John Metcalfe was CityLab’s Bay Area bureau chief, covering climate change and the science of cities.
NOAA has issued a “La Niña Watch” for its probable arrival in summer or early fall.
The eastern half of the U.S. lucked out last year with a below-average Atlantic hurricane season—only four such tempests, compared to the historical average of six.
But with models forecasting the development of a strong La Niña, 2016 could ring in a higher number of hurricanes, delivering the usual problems like beach erosion and urban flooding.
Forecasters expect El Niño to perish sometime in the spring or early summer. La Niñas often, but not always, follow El Niños, and it’s that possibility that prompted NOAA yesterday to issue a “La Niña Watch” for late summer or early fall. If it does materialize, it’d mean the Atlantic would have weaker wind shear—or changes in the direction and speed of wind thousands of feet above the sea—which would give hurricanes an easier time forming.
NOAA has all the nerdy details:
During La Niña, the area of tropical convection and its Hadley circulation is retracted westward to the western Pacific and Indonesia, and the equatorial Walker circulation is enhanced. Convection is typically absent across the eastern half of the equatorial Pacific.
In the upper atmosphere, these conditions produce an amplified trough over the subtropical Pacific in the area north of the suppressed convection, and a downstream ridge over the Caribbean Sea and western tropical Atlantic. Over the central and eastern subtropical Pacific, the enhanced trough is associated with stronger upper-level winds and stronger vertical wind shear, which suppress hurricane activity. Over the Atlantic basin, the anomalous upper-level ridge is associated with weaker upper- and lower- level winds, both of which reduce the vertical wind shear and increased hurricane activity. La Niña also favors increased Atlantic hurricane activity by decreasing the amount of sinking motion and decreasing the atmospheric stability.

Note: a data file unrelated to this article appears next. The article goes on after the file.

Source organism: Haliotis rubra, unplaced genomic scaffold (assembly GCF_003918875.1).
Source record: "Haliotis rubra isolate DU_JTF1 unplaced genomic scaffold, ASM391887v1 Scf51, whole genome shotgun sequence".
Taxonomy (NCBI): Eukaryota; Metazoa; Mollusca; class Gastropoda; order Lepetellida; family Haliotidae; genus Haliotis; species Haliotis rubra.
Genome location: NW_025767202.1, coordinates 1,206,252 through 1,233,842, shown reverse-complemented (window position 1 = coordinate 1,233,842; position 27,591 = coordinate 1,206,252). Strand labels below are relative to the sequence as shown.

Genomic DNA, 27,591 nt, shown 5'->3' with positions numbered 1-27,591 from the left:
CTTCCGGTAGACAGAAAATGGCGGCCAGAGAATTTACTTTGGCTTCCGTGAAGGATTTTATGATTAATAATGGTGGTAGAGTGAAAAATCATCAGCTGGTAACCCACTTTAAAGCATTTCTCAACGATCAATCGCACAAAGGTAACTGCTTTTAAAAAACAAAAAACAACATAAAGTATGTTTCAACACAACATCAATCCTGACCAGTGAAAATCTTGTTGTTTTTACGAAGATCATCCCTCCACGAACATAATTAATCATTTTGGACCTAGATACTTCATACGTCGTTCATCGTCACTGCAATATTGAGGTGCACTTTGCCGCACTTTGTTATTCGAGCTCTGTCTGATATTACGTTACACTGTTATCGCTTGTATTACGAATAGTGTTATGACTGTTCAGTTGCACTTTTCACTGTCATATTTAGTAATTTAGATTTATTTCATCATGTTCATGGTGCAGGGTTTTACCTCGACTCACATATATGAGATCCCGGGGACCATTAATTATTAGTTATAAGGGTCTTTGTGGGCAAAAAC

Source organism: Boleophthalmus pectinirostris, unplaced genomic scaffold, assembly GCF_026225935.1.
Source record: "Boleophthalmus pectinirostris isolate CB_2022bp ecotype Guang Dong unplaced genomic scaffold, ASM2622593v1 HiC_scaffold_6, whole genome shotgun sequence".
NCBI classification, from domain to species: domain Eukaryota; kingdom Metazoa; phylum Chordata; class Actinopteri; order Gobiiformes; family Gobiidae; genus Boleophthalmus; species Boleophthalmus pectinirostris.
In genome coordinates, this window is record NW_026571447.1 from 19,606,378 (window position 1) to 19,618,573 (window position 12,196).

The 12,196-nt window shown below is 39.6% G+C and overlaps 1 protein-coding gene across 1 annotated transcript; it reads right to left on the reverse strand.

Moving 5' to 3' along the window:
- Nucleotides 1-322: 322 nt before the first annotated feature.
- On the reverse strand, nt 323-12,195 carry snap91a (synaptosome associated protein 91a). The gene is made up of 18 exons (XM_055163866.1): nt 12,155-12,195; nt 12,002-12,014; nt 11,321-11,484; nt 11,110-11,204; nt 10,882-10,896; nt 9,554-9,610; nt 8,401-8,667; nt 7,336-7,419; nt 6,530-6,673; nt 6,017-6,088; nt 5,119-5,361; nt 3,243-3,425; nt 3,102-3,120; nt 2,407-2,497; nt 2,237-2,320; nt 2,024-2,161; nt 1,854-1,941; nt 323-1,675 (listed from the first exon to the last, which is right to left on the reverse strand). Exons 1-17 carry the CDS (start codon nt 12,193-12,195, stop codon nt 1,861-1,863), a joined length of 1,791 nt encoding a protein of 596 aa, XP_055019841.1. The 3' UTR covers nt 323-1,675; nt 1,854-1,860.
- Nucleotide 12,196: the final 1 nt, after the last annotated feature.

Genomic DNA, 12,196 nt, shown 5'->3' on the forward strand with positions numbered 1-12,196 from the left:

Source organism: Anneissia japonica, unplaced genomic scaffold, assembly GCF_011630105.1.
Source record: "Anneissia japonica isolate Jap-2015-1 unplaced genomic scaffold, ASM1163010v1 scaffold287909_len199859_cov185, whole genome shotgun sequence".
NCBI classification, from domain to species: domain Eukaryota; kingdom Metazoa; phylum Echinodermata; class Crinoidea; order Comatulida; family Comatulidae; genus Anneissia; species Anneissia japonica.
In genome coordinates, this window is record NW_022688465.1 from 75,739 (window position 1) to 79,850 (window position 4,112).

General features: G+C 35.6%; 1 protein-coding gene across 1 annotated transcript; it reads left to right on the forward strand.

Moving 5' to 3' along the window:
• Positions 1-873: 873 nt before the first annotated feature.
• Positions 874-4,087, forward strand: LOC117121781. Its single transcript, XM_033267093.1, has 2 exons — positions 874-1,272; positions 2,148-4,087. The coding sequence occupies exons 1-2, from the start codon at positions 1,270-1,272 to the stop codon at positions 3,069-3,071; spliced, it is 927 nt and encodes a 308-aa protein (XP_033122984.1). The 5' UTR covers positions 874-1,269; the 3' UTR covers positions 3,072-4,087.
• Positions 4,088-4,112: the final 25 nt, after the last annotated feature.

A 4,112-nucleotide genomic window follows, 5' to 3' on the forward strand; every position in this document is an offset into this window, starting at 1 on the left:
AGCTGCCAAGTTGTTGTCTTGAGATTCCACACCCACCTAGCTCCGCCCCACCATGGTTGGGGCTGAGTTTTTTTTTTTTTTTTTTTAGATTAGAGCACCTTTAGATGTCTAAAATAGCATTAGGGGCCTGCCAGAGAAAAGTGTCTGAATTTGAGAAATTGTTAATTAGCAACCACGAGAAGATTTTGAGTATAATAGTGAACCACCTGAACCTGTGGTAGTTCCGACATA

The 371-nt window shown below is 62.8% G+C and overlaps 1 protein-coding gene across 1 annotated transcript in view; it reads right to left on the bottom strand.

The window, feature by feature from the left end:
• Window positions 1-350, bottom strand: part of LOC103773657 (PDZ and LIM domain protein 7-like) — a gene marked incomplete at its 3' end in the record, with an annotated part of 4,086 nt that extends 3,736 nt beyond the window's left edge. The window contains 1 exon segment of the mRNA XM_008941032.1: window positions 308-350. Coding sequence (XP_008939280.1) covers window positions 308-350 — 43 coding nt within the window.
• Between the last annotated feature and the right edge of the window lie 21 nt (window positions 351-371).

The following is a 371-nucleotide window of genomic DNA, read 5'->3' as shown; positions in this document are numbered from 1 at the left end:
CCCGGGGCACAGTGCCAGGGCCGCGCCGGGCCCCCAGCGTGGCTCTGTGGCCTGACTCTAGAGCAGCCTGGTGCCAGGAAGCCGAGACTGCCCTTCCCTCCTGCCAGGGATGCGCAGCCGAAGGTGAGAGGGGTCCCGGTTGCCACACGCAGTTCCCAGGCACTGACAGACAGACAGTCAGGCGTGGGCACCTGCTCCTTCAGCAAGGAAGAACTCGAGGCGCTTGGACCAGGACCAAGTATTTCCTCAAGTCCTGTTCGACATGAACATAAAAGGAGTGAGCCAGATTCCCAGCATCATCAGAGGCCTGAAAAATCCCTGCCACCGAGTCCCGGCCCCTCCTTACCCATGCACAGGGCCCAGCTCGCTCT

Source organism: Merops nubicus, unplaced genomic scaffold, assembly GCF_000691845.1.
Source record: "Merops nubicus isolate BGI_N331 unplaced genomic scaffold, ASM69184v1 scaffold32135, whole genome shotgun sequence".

What else might a potential La Niña bring? Well, in winter months it can enforce drier, warmer weather in the South and colder temperatures in the Pacific Northwest and Midwest. (Also Alaska, which could use a respite from unusual heat.)
La Niña can also raise the temperature of parts of the Pacific Ocean, not a great thing for corals already suffering from the longest die-off in known history. “Coral can tolerate shorter periods of high temperatures, but global warming has raised the average temperature experienced by corals,” writes NOAA’s Emily Becker. “When the stress of El Niño or La Niña is added, the chance of widespread coral bleaching increases.”